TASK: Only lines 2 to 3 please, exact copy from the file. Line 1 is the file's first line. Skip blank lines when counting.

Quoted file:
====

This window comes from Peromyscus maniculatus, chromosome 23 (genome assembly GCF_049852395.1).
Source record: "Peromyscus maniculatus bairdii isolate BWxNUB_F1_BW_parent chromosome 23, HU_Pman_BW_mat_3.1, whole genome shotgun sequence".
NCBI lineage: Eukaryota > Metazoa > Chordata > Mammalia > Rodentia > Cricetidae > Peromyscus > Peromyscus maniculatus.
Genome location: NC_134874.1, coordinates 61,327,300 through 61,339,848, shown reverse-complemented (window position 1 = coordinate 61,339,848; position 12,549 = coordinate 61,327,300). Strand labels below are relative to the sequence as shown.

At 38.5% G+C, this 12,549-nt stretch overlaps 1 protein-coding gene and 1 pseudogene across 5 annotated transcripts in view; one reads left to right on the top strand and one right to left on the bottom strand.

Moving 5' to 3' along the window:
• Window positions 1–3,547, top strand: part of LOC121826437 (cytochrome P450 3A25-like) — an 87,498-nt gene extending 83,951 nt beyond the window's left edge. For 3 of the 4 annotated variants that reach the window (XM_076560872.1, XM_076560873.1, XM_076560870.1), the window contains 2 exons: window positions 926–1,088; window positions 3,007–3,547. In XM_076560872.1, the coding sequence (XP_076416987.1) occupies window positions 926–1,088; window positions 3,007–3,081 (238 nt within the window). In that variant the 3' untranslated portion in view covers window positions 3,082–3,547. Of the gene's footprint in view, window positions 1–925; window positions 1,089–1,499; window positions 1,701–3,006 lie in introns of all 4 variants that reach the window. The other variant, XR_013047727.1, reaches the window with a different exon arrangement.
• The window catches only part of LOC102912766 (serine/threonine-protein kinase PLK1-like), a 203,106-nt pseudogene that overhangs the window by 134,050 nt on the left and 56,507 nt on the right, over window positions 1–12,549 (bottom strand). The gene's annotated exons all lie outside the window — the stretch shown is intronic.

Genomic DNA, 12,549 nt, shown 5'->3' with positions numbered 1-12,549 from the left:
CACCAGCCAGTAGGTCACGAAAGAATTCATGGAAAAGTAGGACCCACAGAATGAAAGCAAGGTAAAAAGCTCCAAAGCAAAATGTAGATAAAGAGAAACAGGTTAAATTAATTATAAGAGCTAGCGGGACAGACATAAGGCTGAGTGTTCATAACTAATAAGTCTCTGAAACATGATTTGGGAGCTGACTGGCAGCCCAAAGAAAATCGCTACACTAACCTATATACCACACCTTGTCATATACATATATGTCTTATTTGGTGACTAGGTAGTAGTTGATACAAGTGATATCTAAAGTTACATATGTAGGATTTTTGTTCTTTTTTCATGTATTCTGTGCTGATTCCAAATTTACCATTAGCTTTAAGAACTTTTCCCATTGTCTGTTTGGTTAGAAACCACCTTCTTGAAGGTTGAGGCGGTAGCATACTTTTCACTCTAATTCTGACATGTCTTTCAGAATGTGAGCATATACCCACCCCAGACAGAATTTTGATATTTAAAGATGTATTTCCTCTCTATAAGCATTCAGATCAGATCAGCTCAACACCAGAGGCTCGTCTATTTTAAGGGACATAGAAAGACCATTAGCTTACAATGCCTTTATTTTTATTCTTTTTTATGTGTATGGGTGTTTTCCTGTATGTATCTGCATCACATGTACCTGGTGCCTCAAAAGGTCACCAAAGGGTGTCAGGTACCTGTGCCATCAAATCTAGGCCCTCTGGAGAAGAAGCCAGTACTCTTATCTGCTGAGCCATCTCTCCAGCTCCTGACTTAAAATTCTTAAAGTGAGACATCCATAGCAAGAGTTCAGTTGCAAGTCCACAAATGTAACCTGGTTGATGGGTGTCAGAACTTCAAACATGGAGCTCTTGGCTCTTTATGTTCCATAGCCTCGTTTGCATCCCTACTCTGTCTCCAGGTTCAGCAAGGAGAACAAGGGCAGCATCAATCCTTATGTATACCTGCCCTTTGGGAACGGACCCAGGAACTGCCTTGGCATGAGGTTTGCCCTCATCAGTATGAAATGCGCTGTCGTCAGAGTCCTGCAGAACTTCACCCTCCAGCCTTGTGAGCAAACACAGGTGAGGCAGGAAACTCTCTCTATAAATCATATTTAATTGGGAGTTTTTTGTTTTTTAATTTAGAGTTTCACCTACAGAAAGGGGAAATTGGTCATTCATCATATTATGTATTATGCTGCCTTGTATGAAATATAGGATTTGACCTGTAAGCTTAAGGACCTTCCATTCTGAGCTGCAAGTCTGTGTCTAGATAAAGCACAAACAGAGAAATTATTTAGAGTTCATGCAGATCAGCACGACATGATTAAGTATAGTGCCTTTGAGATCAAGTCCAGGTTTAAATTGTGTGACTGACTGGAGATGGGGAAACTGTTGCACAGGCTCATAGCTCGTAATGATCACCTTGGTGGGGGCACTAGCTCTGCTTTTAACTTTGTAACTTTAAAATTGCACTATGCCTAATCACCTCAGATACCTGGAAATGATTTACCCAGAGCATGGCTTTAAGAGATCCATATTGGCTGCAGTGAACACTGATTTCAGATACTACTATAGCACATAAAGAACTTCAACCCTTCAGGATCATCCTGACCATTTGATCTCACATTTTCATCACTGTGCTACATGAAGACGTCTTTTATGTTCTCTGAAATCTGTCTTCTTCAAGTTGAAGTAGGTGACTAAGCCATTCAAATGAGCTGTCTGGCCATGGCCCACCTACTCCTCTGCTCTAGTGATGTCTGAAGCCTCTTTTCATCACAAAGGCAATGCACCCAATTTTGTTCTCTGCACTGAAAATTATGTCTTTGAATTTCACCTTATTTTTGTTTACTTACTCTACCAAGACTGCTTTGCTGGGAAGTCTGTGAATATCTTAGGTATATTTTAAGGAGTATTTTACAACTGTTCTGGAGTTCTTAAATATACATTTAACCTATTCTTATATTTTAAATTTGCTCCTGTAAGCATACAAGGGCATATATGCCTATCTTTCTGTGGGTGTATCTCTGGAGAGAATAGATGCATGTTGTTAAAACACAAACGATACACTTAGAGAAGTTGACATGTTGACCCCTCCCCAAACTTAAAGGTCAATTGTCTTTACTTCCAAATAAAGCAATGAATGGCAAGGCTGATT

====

Source record: "Peromyscus maniculatus bairdii isolate BWxNUB_F1_BW_parent chromosome 23, HU_Pman_BW_mat_3.1, whole genome shotgun sequence".
NCBI lineage: Eukaryota > Metazoa > Chordata > Mammalia > Rodentia > Cricetidae > Peromyscus > Peromyscus maniculatus.